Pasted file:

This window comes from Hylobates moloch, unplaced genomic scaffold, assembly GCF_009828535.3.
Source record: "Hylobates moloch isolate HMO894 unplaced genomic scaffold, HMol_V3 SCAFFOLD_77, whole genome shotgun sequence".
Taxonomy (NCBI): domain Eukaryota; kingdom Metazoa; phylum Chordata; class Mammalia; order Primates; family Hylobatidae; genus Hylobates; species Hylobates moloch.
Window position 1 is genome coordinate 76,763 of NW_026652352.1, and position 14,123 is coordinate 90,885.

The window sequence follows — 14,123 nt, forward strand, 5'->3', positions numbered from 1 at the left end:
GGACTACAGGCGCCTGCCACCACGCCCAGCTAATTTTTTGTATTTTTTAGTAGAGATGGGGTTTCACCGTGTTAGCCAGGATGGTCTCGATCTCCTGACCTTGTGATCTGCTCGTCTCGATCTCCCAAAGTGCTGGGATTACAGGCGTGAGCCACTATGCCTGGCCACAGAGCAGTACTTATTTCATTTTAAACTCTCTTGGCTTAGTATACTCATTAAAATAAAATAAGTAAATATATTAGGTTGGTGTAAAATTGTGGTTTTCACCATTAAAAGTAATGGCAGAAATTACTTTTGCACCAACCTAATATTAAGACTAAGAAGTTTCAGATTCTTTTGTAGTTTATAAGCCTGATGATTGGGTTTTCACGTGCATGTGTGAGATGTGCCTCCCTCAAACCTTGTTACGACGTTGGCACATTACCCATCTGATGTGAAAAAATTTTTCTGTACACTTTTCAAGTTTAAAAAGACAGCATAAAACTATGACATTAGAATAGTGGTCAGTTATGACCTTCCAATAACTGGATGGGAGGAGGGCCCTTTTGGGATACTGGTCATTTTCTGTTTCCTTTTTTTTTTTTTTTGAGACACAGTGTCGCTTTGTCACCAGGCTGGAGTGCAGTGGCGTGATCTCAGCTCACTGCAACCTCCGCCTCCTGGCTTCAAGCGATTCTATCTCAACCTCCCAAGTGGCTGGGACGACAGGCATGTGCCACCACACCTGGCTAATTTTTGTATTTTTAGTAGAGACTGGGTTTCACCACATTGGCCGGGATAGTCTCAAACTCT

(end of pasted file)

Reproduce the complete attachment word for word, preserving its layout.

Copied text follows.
This window comes from Hylobates moloch, unplaced genomic scaffold, assembly GCF_009828535.3.
Source record: "Hylobates moloch isolate HMO894 unplaced genomic scaffold, HMol_V3 SCAFFOLD_77, whole genome shotgun sequence".
Taxonomy (NCBI): domain Eukaryota; kingdom Metazoa; phylum Chordata; class Mammalia; order Primates; family Hylobatidae; genus Hylobates; species Hylobates moloch.
Window position 1 is genome coordinate 76,763 of NW_026652352.1, and position 14,123 is coordinate 90,885.

The window sequence follows — 14,123 nt, forward strand, 5'->3', positions numbered from 1 at the left end:
GGACTACAGGCGCCTGCCACCACGCCCAGCTAATTTTTTGTATTTTTTAGTAGAGATGGGGTTTCACCGTGTTAGCCAGGATGGTCTCGATCTCCTGACCTTGTGATCTGCTCGTCTCGATCTCCCAAAGTGCTGGGATTACAGGCGTGAGCCACTATGCCTGGCCACAGAGCAGTACTTATTTCATTTTAAACTCTCTTGGCTTAGTATACTCATTAAAATAAAATAAGTAAATATATTAGGTTGGTGTAAAATTGTGGTTTTCACCATTAAAAGTAATGGCAGAAATTACTTTTGCACCAACCTAATATTAAGACTAAGAAGTTTCAGATTCTTTTGTAGTTTATAAGCCTGATGATTGGGTTTTCACGTGCATGTGTGAGATGTGCCTCCCTCAAACCTTGTTACGACGTTGGCACATTACCCATCTGATGTGAAAAAATTTTTCTGTACACTTTTCAAGTTTAAAAAGACAGCATAAAACTATGACATTAGAATAGTGGTCAGTTATGACCTTCCAATAACTGGATGGGAGGAGGGCCCTTTTGGGATACTGGTCATTTTCTGTTTCCTTTTTTTTTTTTTTTGAGACACAGTGTCGCTTTGTCACCAGGCTGGAGTGCAGTGGCGTGATCTCAGCTCACTGCAACCTCCGCCTCCTGGCTTCAAGCGATTCTATCTCAACCTCCCAAGTGGCTGGGACGACAGGCATGTGCCACCACACCTGGCTAATTTTTGTATTTTTAGTAGAGACTGGGTTTCACCACATTGGCCGGGATAGTCTCAAACTCT